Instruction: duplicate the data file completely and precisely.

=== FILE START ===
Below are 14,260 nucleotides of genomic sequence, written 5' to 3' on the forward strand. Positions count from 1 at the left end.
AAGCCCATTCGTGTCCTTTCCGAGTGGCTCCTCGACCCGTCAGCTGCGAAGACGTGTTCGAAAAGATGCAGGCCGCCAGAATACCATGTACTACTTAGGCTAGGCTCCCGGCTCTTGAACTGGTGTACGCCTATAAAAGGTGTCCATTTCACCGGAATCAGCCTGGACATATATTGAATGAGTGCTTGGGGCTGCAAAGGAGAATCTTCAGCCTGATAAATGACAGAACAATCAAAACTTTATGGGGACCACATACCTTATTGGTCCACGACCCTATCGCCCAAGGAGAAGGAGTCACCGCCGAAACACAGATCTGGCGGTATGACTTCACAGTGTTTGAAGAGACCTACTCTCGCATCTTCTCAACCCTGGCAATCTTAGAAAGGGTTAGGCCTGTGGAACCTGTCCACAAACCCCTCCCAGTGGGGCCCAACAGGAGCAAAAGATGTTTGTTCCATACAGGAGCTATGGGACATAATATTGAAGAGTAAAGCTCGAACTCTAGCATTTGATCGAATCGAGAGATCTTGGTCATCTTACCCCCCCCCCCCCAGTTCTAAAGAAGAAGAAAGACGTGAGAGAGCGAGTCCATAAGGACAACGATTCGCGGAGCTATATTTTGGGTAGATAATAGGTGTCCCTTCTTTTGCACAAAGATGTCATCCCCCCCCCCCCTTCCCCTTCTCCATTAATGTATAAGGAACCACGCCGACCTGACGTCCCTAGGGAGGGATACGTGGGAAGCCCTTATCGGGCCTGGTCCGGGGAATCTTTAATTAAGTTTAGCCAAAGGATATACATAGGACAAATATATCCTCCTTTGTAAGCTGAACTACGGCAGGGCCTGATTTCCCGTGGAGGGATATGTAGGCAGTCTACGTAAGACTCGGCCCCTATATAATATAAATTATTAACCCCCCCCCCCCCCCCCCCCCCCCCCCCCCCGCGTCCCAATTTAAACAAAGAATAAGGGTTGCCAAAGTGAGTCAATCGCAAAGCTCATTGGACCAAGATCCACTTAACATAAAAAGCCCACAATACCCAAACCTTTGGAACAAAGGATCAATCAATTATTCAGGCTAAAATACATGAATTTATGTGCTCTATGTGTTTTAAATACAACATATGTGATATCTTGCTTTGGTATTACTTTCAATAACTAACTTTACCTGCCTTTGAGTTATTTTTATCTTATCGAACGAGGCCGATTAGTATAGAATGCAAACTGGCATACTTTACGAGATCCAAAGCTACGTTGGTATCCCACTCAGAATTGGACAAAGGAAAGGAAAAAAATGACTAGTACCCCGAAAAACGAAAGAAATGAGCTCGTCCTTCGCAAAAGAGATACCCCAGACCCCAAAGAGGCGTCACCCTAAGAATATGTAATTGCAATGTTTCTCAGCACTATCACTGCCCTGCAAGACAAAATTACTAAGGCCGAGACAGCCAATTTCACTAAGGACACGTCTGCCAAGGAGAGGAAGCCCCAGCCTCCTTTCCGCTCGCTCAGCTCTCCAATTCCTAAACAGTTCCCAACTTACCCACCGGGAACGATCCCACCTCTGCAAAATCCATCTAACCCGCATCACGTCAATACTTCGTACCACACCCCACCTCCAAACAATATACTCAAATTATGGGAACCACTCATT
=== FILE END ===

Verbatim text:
Below are 14,260 nucleotides of genomic sequence, written 5' to 3' on the forward strand. Positions count from 1 at the left end.
AAGCCCATTCGTGTCCTTTCCGAGTGGCTCCTCGACCCGTCAGCTGCGAAGACGTGTTCGAAAAGATGCAGGCCGCCAGAATACCATGTACTACTTAGGCTAGGCTCCCGGCTCTTGAACTGGTGTACGCCTATAAAAGGTGTCCATTTCACCGGAATCAGCCTGGACATATATTGAATGAGTGCTTGGGGCTGCAAAGGAGAATCTTCAGCCTGATAAATGACAGAACAATCAAAACTTTATGGGGACCACATACCTTATTGGTCCACGACCCTATCGCCCAAGGAGAAGGAGTCACCGCCGAAACACAGATCTGGCGGTATGACTTCACAGTGTTTGAAGAGACCTACTCTCGCATCTTCTCAACCCTGGCAATCTTAGAAAGGGTTAGGCCTGTGGAACCTGTCCACAAACCCCTCCCAGTGGGGCCCAACAGGAGCAAAAGATGTTTGTTCCATACAGGAGCTATGGGACATAATATTGAAGAGTAAAGCTCGAACTCTAGCATTTGATCGAATCGAGAGATCTTGGTCATCTTACCCCCCCCCCCCCAGTTCTAAAGAAGAAGAAAGACGTGAGAGAGCGAGTCCATAAGGACAACGATTCGCGGAGCTATATTTTGGGTAGATAATAGGTGTCCCTTCTTTTGCACAAAGATGTCATCCCCCCCCCCCCTTCCCCTTCTCCATTAATGTATAAGGAACCACGCCGACCTGACGTCCCTAGGGAGGGATACGTGGGAAGCCCTTATCGGGCCTGGTCCGGGGAATCTTTAATTAAGTTTAGCCAAAGGATATACATAGGACAAATATATCCTCCTTTGTAAGCTGAACTACGGCAGGGCCTGATTTCCCGTGGAGGGATATGTAGGCAGTCTACGTAAGACTCGGCCCCTATATAATATAAATTATTAACCCCCCCCCCCCCCCCCCCCCCCCCCCCCCCGCGTCCCAATTTAAACAAAGAATAAGGGTTGCCAAAGTGAGTCAATCGCAAAGCTCATTGGACCAAGATCCACTTAACATAAAAAGCCCACAATACCCAAACCTTTGGAACAAAGGATCAATCAATTATTCAGGCTAAAATACATGAATTTATGTGCTCTATGTGTTTTAAATACAACATATGTGATATCTTGCTTTGGTATTACTTTCAATAACTAACTTTACCTGCCTTTGAGTTATTTTTATCTTATCGAACGAGGCCGATTAGTATAGAATGCAAACTGGCATACTTTACGAGATCCAAAGCTACGTTGGTATCCCACTCAGAATTGGACAAAGGAAAGGAAAAAAATGACTAGTACCCCGAAAAACGAAAGAAATGAGCTCGTCCTTCGCAAAAGAGATACCCCAGACCCCAAAGAGGCGTCACCCTAAGAATATGTAATTGCAATGTTTCTCAGCACTATCACTGCCCTGCAAGACAAAATTACTAAGGCCGAGACAGCCAATTTCACTAAGGACACGTCTGCCAAGGAGAGGAAGCCCCAGCCTCCTTTCCGCTCGCTCAGCTCTCCAATTCCTAAACAGTTCCCAACTTACCCACCGGGAACGATCCCACCTCTGCAAAATCCATCTAACCCGCATCACGTCAATACTTCGTACCACACCCCACCTCCAAACAATATACTCAAATTATGGGAACCACTCATT